In 1968, Mr. Pennebaker released “Monterey Pop,” which covered the Monterey Pop Festival of 1967, and included a breakthrough performance by Janis Joplin, scenes of The Who smashing their equipment after their set, and the famous footage of Jimi Hendrix lighting his guitar on fire as he kneels beside it as if in prayer. On its 50th anniversary, “Monterey Pop” was added to the National Film Registry by the Library of Congress for its historic and cultural significance.
Although many of his films focused on music and entertainment, including “Original Cast Album: Company,” “Ziggy Stardust and the Spiders From Mars,” and “John Lennon & the Plastic Ono Band —Live in Toronto ’69,” and “Depeche Mode 101,” Mr. Pennebaker also turned his lens on political subjects.
The best known is “The War Room,” in which Mr. Pennebaker, now working with Ms. Hegedus, sought to cover the campaign of Bill Clinton, then believed to be a long shot to win the presidency. But in the 30 years since “Primary” and “Crisis” had been made, they learned that it was much more difficult to get access to politicians. Instead, they focused on the unlikely team of George Stephanopolos and James Carville, two of the campaign’s chief advisors.
“The War Room” was nominated for an Oscar in 1994. Mr. Pennebaker received an Oscar for lifetime achievement in 2012.
Locally, Mr. Pennebaker and Ms. Hegedus were named honorary members of the Sag Harbor Cinema Center’s board of directors, and when asked to pick a film for screening to benefit the project, he chose “Town Bloody Hall,” a film that featured the author Norman Mailer in a rowdy debate with Germaine Greer and other feminists during a panel at Town Hall in 1971. The film sat unfinished for eight years until Ms. Hegedus edited it for release in 1979. Mr. Pennebaker chose it for the screening, according to Giulia D’Agnolo Vallan, the center’s artistic director, because he thought it was relevant to today’s times and the “Me Too” movement.
“It’s hard to talk about Penny. He was a great friend of the cinema, a gigantic presence in the community and enormous worldwide,” she said. “His curiosity was always inspiring and relentless.”
“He was one of the most wry, smartest, and engaging people I’ve ever met,” added April Gornik, the president of the center’s board of directors. “His films were as important as any I can think of for my generation and we were extremely honored to have had him on our board.”
A longtime resident of Manhattan’s Upper West Side, Mr. Pennebaker began to visit Sag Harbor, when it was a rundown factory town and artist’s haven in 1960. “His friend John Sherry enticed him to come out,” said a daughter, Linley Pennebaker. “He said, “It’s a great place. You gotta come here.’”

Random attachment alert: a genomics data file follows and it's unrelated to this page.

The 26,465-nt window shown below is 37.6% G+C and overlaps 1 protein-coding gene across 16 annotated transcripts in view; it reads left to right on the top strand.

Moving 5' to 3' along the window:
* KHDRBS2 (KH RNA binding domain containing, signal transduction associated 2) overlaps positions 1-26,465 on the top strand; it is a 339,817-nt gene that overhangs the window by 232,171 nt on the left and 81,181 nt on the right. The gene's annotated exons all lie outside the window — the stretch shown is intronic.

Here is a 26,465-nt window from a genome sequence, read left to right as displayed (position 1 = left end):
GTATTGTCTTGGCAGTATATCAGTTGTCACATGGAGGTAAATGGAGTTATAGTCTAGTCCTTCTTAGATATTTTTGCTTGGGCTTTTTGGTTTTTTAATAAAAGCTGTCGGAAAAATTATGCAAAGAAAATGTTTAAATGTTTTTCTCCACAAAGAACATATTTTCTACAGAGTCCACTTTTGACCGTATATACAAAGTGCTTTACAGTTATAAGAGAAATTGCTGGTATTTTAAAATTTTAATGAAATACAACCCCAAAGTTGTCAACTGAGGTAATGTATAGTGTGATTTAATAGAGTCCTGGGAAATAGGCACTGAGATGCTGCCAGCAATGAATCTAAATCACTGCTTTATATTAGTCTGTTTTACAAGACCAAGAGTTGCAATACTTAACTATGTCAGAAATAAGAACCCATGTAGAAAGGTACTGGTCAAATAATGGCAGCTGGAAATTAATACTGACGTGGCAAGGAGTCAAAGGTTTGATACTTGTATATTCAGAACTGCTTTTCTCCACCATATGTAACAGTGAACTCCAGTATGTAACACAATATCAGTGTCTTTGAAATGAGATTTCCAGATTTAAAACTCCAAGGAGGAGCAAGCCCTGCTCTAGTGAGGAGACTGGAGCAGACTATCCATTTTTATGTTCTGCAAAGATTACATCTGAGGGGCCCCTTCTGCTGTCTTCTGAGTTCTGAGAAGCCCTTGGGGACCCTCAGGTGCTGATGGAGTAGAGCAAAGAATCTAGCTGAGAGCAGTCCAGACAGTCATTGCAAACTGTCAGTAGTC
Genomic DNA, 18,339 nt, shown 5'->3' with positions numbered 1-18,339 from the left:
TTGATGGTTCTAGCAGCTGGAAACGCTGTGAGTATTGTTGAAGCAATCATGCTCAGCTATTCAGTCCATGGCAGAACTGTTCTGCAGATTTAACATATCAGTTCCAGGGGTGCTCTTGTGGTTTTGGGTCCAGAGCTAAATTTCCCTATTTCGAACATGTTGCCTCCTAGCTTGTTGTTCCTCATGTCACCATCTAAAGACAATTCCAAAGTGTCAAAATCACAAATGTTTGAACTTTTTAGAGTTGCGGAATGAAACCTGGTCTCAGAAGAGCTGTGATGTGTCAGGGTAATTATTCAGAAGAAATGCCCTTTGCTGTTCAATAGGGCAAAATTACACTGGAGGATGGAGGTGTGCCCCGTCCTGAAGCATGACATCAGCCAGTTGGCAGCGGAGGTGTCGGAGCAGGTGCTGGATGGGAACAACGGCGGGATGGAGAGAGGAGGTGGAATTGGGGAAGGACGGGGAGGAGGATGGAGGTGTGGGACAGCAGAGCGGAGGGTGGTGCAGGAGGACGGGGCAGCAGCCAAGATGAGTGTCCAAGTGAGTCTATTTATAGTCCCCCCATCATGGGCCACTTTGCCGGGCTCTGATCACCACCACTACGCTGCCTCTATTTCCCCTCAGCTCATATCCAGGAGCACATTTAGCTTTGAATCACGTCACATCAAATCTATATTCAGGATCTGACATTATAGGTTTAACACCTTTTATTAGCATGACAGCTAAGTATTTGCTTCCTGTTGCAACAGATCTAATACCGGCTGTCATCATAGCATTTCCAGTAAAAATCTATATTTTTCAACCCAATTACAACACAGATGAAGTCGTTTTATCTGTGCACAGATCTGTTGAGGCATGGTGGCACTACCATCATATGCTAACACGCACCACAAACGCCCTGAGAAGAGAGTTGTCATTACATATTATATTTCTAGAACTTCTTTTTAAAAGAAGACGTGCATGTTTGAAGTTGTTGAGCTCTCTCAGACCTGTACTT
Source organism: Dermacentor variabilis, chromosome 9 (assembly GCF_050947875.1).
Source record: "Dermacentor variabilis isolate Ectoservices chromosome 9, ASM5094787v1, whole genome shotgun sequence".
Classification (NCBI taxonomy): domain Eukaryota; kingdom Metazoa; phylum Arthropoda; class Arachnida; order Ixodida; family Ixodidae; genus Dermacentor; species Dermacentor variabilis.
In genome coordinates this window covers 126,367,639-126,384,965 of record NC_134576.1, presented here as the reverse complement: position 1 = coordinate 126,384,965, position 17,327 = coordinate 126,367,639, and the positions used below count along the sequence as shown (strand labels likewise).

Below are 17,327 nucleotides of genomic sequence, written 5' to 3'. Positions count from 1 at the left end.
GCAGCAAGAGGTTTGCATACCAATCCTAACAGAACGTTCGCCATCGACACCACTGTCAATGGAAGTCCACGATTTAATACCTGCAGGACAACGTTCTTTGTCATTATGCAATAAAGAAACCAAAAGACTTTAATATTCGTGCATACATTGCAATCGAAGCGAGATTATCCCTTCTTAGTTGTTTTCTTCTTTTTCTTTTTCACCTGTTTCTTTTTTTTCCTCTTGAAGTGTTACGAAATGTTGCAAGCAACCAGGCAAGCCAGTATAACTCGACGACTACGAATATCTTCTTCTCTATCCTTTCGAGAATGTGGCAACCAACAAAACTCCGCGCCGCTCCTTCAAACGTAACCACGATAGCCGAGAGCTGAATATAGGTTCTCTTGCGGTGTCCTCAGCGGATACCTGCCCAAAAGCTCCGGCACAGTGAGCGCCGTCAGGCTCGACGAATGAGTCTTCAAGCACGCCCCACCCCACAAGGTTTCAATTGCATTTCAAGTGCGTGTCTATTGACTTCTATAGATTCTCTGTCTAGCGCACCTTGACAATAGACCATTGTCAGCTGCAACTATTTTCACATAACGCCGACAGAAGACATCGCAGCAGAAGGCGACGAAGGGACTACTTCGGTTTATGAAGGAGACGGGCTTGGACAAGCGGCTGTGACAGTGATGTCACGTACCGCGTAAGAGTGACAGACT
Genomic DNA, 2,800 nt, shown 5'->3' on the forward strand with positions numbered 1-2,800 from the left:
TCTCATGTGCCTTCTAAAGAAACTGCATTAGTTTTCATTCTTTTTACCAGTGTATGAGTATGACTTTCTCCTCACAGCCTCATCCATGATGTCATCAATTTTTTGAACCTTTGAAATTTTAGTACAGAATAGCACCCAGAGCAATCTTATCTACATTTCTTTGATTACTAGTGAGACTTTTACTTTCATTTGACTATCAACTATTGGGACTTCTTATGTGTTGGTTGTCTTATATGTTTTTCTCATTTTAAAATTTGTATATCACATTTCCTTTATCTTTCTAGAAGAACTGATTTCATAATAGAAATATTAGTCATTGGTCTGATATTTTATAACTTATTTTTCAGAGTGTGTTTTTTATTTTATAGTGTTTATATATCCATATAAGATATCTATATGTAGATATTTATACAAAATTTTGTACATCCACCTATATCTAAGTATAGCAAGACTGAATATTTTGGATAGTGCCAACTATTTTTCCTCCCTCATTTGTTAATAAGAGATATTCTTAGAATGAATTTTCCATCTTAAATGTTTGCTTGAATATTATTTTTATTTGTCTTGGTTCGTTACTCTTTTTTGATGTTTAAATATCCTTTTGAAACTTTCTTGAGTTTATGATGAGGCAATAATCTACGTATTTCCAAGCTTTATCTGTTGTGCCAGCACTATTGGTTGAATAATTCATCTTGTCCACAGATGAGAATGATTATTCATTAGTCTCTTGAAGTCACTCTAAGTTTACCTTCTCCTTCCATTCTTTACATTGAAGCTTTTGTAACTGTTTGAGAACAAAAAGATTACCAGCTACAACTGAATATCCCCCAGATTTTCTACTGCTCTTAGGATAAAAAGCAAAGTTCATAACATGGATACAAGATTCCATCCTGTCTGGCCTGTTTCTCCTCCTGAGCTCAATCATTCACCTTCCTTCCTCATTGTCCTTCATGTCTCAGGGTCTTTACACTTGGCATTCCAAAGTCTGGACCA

Mr. Pennebaker and his first wife, the former Sylvia Bell, soon bought a house near the corner of Madison Street and Jermain Avenue and their children became fixtures in the village.
In Sag Harbor, he indulged his passion for sailing and owned two sailboats, The Windward, a catboat, and The Sandpiper, a 40-plus-foot sharpie catch. His sailing career came to an end in the early ’90s, when The Windward was wrecked during a winter storm. Its wooden mast now serves as a flagpole in front of the ship’s store at the Sag Harbor Yacht Yard. He took the loss in stride, according to his wife. “You know what they say,” Ms. Hegedus said. “The two happiest days in a boat owner’s life is the day you get your boat and the day you lose it.”
Frazer Pennebaker said his father loved good food and cooking. He also had a fondness for hard apple cider and would buy bottles of unpasteurized cider and store them to ferment. Unfortunately, his timing was often off, and the household would be disturbed by the sound of popping corks, while his father dashed around with a large yellow bowl in a usually fruitless effort to collect the cider from spraying all over the kitchen, he said.
Another daughter, Jane Pennebaker, said her father kept a collection of at least 1,000 78s in alphabetical order in his New York home. “I don’t think many people knew just how important music was to Dad,” she said. “We tried to put them in almost every film,” Ms. Hegedus added.
Donn Alan Pennebaker was born on July 15, 1925, in Evanston, Illinois, to John Paul Pennebaker and the former Lucille Levick. His father was a commercial photographer, who specialized in double exposures and other pre-Photoshop tricks to alter his images.
In addition to his wife and daughters Linley and Jane, son Frazer, he is survived by five other children, Stacy, Jojo, Chelsea, Zoe, and Kit; 13 grandchildren; and two great-grandchildren.
His first marriage and his second marriage, to Kate Taylor, ended in divorce.
Mr. Pennebaker’s ashes will be buried at Oakland Cemetery in Sag Harbor, near the graves of his longtime friends, John Sherry and William Gaddis. A memorial service will be held in the fall.